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Kristi & Company

Olympic champ Kristi Yamaguchi juggles celebrity and philanthropy with her favorite role: being a mom.


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Kristi Yamaguchi opens the door, inviting a Diablo writer into her enormous Alamo home, the first word that comes to mind is petite. Just over five feet tall and (maybe) 100 pounds, petite might be stretching it. As she sits down to chat at a long dining room table, under a massive iron chandelier, she looks smaller still.

When she speaks, the figure skating legend is polite and friendly, but soft-spoken and shy. She’s not the type A, bigger-than-life personality we’ve seen in recent Olympic champs, such as Shaun White and Michael Phelps. It’s easy to wonder how someone so modest could accomplish all she has in her 38 years on such an international stage: Olympic gold medalist, reality show darling, and TV commentator.

But don’t let her diminutive appearance and shy demeanor fool you.

The qualities that drove Yamaguchi to win Olympic gold and the Dancing With the Stars glitter ball award soon reveal themselves. Not only is she a fierce competitor, she has the champion’s ability to focus on the challenge. And her drive for new challenges keeps her from kicking back into a leisurely retirement or withdrawing from the spotlight.

Yes, Yamaguchi is happy to be back in the East Bay, where she grew up. She is making a home in Alamo with her husband, retired professional hockey player Bret Hedican, and daughters Keara, six, and Emma, four. But, she also keeps busy—very busy—outside her home with her latest challenge. She wants to help East Bay children in need through her Always Dream Foundation, a nonprofit she formed in 1996.

Earlier this year, she led her foundation to open a new playground in Fremont equipped with wheelchair-accessible ramps, specially modified swings, and other features that allow children of all abilities to play there.

“I had the opportunity to see my dreams come true, but an athlete’s life is inherently selfish and self-centered,” says Yamaguchi. “At this point, I’d like to help make other children’s dreams come true.”


Overcoming Obstacles

Raised in Fremont, Yamaguchi is the middle child of Jim, a dentist, and Carole, a homemaker. Kristi, older sister, Lori, and younger brother, Brett, were the first generation in the family to have an all-American suburban childhood. (Yamaguchi’s mother was born in a Japanese internment camp while Yamaguchi’s grandfather was in the U.S. Army, fighting in Europe during World War II.)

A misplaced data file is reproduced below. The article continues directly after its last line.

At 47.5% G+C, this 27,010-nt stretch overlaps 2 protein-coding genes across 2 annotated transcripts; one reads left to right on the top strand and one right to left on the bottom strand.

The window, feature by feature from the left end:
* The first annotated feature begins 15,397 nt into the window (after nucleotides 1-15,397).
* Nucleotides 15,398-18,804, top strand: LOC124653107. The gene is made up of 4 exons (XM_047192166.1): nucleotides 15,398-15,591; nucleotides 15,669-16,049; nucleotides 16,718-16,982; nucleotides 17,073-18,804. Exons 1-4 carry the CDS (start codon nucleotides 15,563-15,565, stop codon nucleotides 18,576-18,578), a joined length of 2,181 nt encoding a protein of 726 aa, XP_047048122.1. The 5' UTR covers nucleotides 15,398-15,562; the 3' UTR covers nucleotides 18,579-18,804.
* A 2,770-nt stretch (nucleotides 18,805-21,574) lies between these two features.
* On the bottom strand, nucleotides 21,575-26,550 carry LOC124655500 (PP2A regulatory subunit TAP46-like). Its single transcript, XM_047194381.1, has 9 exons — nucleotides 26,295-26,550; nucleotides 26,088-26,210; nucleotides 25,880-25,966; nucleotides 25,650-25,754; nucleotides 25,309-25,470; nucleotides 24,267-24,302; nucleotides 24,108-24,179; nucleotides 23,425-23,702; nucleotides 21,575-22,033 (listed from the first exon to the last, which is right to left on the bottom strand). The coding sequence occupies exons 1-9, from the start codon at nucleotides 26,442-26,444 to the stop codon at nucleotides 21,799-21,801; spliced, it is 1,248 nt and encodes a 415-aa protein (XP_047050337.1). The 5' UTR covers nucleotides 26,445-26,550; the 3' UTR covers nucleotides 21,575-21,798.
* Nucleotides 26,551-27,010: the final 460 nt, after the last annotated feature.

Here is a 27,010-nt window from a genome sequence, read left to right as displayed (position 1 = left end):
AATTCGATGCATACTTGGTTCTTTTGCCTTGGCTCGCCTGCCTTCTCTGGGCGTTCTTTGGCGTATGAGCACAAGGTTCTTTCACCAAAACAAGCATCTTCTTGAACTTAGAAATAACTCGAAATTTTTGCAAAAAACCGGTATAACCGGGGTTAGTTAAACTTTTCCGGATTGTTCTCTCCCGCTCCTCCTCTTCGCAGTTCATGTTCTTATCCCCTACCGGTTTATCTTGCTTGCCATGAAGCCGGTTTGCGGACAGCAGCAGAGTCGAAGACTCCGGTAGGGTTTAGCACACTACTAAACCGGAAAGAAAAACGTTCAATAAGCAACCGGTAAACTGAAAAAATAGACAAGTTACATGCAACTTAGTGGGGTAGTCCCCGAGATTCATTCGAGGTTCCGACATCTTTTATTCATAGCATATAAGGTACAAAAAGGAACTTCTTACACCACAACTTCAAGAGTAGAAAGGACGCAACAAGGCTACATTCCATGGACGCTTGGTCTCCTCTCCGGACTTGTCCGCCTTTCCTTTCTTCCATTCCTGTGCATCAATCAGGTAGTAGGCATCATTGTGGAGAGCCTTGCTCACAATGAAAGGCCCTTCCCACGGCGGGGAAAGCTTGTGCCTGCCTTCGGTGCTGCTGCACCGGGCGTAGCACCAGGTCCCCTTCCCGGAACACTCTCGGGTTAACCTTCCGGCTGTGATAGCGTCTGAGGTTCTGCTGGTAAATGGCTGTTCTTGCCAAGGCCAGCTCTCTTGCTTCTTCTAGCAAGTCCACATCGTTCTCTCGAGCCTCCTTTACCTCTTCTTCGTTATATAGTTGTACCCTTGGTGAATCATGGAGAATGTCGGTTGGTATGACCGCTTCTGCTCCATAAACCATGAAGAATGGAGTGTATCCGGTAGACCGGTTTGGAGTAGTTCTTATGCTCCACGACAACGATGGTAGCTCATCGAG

Yamaguchi’s childhood became anything but ordinary after she discovered ice-skating at age six. The sport helped strengthen her feet and legs from procedures she endured as a baby to correct club feet. Skating also gave her an immediate outlet for self-expression. “I didn’t feel shy at all on the ice,” she says. “There was a feeling of freedom, of gliding on the ice, where I could express myself in a way I had never felt.”

As much as Yamaguchi loved being on the ice, she wasn’t a prodigy. She had to focus and work hard to make her talent shine. “She was incredibly shy when she started. I would ask her questions, and she would softly peep her answers,” recalls coach Christy Ness, who began working with Yamaguchi when she was nine. “But, she was also able to focus, intensely, from a very young age. She respected each practice. She improved a little bit each day and never slipped back. And, she truly loved the sport; she never burned out because she loved it so much.”

Yamaguchi’s practices with Ness, who now lives in Lafayette, started out as 15-minute blocks of time. They quickly turned into longer, more rigorous sessions. For Yamaguchi, skating had become her calling.  

“I can remember summer nights, listening to my brother and sister playing outside at 7 p.m., when I was lying in bed, trying to get to sleep so I could be up the next morning at 5 a.m. to practice,” she says.

To allow for time to practice and travel, Yamaguchi was homeschooled for her first two years of high school. But, something besides wanting to win the next competition kicked in. As much as possible, she wanted to enjoy a normal teenage life.

She decided to attend Fremont’s Mission San Jose High School for her junior and senior years. “I realized that I did not want my high school years to go by without doing some of the normal things kids do, like going to the prom,” she says.

 

 

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